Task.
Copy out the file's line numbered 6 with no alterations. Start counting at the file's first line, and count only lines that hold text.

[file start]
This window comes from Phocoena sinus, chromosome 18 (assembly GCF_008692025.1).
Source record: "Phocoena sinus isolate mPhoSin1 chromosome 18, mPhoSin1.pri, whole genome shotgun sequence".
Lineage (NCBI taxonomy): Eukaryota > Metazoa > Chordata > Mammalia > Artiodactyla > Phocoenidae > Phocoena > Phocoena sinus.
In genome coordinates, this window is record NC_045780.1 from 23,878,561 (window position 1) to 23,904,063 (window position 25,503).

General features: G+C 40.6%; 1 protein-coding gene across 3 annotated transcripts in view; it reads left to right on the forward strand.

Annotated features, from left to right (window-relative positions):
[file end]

Annotated features, from left to right (window-relative positions):